State v. Patterson

29573 | Idaho Ct. App. | Jun 22, 2004

97 P.3d 479" court="Idaho Ct. App." date_filed="2004-06-22" href="" opinion_id="2589466">97 P.3d 479 (2004)
140 Idaho 612" court="Idaho Ct. App." date_filed="2004-06-22" href="" opinion_id="2589466">140 Idaho 612

STATE of Idaho, Plaintiff-Respondent,
Gaylin Ted PATTERSON, Defendant-Appellant.

No. 29573.

Court of Appeals of Idaho.

June 22, 2004.
Review Denied September 3, 2004.

*480 Molly J. Huskey, State Appellate Public Defender; Paul S. Sonenberg, Deputy Appellate Public Defender, Boise, for appellant.

Hon. Lawrence G. Wasden, Attorney General; Melissa Nicole Moody, Deputy Attorney General, Boise, for respondent.

PERRY, Judge.

Gaylin Ted Patterson appeals from his judgment of conviction for felony driving under the influence (DUI) and misdemeanor resisting a public officer. Specifically, Patterson challenges the district court's denial of his motion to suppress. For the reasons set forth below, we affirm.



In June 2001, an officer noticed a vehicle being driven with what appeared to be a broken taillight emitting white light. The officer followed the vehicle and activated his overhead lights. The driver of the vehicle, Patterson, turned left across traffic and parked on the wrong side of the road with his front tire on the sidewalk. Patterson exited the vehicle and, according to the officer, staggered toward him. The officer requested Patterson's registration and insurance documents, which Patterson retrieved. While talking to Patterson, the officer noticed that Patterson's eyes were glossy and that he smelled of alcohol. The officer asked Patterson to return to his vehicle while the officer performed a driver's license check.

When the officer returned to Patterson's vehicle, Patterson was reclined in the driver's seat smoking a cigarette. The officer asked Patterson to exit his vehicle numerous times but Patterson refused. The officer called for back-up and both officers attempted to get Patterson to exit his vehicle. When Patterson continued to refuse, an officer informed Patterson that he was under arrest for obstructing and delaying an officer. The officers again asked Patterson to exit the vehicle and, after Patterson refused, an officer attempted to open the door himself. The officer's attempt was unsuccessful. The other officer broke the passenger side window with his baton, and Patterson was taken into custody.

Patterson was charged with DUI, I.C. §§ 18-8004, 18-8005, and misdemeanor resisting a public officer, I.C. § 18-705. Patterson filed a motion to suppress all the evidence obtained subsequent to the stop on the basis that the stop was illegal. At a hearing on the motion, the officer testified that he stopped Patterson's vehicle because he believed that the taillight did not comply with Idaho law. After the hearing, the district court suppressed one statement made by Patterson but issued an order denying Patterson's motion with respect to all of the other evidence. Patterson filed a motion for reconsideration, which the district court denied.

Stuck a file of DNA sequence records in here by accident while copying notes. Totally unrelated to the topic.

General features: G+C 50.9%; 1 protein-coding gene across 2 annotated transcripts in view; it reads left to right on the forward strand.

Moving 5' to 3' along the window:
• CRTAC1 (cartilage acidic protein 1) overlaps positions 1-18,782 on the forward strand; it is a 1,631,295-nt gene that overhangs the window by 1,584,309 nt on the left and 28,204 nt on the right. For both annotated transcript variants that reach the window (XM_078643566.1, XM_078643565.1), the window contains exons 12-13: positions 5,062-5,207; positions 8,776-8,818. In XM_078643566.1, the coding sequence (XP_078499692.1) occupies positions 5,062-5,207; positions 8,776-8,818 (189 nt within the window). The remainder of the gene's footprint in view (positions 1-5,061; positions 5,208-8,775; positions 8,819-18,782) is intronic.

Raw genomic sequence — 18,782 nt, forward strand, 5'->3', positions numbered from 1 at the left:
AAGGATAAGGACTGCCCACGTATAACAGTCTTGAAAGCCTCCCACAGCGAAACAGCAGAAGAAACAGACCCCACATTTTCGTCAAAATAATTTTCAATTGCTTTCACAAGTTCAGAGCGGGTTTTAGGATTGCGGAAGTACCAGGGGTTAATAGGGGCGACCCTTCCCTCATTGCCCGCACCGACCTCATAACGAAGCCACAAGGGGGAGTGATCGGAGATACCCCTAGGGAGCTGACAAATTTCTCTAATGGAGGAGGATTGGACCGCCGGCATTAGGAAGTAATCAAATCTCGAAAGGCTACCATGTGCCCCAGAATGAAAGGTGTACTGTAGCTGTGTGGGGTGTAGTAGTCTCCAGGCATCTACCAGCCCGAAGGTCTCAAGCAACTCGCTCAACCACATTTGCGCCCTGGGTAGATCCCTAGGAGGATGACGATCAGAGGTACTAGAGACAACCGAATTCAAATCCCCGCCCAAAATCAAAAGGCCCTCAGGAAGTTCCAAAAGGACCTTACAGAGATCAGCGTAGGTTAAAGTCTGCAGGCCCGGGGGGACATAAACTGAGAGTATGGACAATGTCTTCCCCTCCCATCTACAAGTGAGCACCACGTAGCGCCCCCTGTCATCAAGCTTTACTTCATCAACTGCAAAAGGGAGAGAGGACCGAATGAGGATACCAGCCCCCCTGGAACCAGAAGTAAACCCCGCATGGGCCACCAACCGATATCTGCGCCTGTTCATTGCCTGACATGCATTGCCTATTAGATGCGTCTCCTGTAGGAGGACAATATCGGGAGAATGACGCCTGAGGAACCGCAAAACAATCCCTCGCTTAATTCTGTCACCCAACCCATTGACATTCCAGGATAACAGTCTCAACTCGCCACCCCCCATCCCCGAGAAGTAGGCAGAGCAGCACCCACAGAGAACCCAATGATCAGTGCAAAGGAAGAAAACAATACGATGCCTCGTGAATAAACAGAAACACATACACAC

A jury found Patterson guilty of felony DUI and misdemeanor resisting a public officer. The district court sentenced Patterson to a unified term of five years, with a minimum period of confinement of two years, for DUI and a concurrent term of ninety days for resisting a public officer. Patterson appeals, arguing that the district court erred in denying his motion to suppress evidence obtained as a result of the stop because the *481 officer did not have reasonable, articulable suspicion to effectuate the stop.



The standard of review of a suppression motion is bifurcated. When a decision on a motion to suppress is challenged, we accept the trial court's findings of fact which are supported by substantial evidence, but we freely review the application of constitutional principles to the facts as found. State v. Atkinson, 128 Idaho 559" court="Idaho Ct. App." date_filed="1996-04-10" href="" opinion_id="1243000">128 Idaho 559, 561, 916 P.2d 1284, 1286 (Ct.App.1996). At a suppression hearing, the power to assess the credibility of witnesses, resolve factual conflicts, weigh evidence, and draw factual inferences is vested in the trial court. State v. Valdez-Molina, 127 Idaho 102" court="Idaho" date_filed="1995-06-15" href="" opinion_id="1213852">127 Idaho 102, 106, 897 P.2d 993, 997 (1995); State v. Schevers, 132 Idaho 786" court="Idaho Ct. App." date_filed="1999-02-09" href="" opinion_id="1191968">132 Idaho 786, 789, 979 P.2d 659, 662 (Ct.App.1999).

A traffic stop by an officer constitutes a seizure of the vehicle's occupants and implicates the Fourth Amendment's prohibition against unreasonable searches and seizures. Delaware v. Prouse, 440 U.S. 648" court="SCOTUS" date_filed="1979-03-27" href="" opinion_id="110045">440 U.S. 648, 653, 99 S. Ct. 1391, 59 L. Ed. 2d 660 (1979); State v. Atkinson, 128 Idaho 559" court="Idaho Ct. App." date_filed="1996-04-10" href="" opinion_id="1243000">128 Idaho 559, 561, 916 P.2d 1284, 1286 (Ct.App.1996). Under the Fourth Amendment, an officer may stop a vehicle to investigate possible criminal behavior if there is a reasonable and articulable suspicion that the vehicle is being driven contrary to traffic laws. United States v. Cortez, 449 U.S. 411" court="SCOTUS" date_filed="1981-01-21" href="" opinion_id="110377">449 U.S. 411, 417, 101 S. Ct. 690, 66 L. Ed. 2d 621 (1981); State v. Flowers, 131 Idaho 205" court="Idaho Ct. App." date_filed="1998-03-06" href="" opinion_id="1378701">131 Idaho 205, 208, 953 P.2d 645, 648 (Ct.App.1998). The reasonableness of the suspicion must be evaluated upon the totality of the circumstances at the time of the stop. State v. Ferreira, 133 Idaho 474" court="Idaho Ct. App." date_filed="1999-11-15" href="" opinion_id="1196184">133 Idaho 474, 483, 988 P.2d 700, 709 (Ct.App.1999). Suspicion will not be found to be justified if the conduct observed by the officer fell within the broad range of what can be described as normal driving behavior. Atkinson, 128 Idaho 559" court="Idaho Ct. App." date_filed="1996-04-10" href="" opinion_id="1243000">128 Idaho at 561, 916 P.2d at 1286.

Patterson argues that the officer lacked reasonable suspicion to effectuate the stop because, although Patterson's taillight was emitting white light, it was also emitting red light and, thus, the condition of his taillights satisfied the requirements set forth in I.C. §§ 49-902, 49-906, and 49-910. The state argues that, under I.C. §§ 49-906 and 49-910, it is illegal to drive with taillights that emit light other than red and that, because the officer observed white light emitting from Patterson's taillight, the officer had reasonable suspicion to effectuate a stop.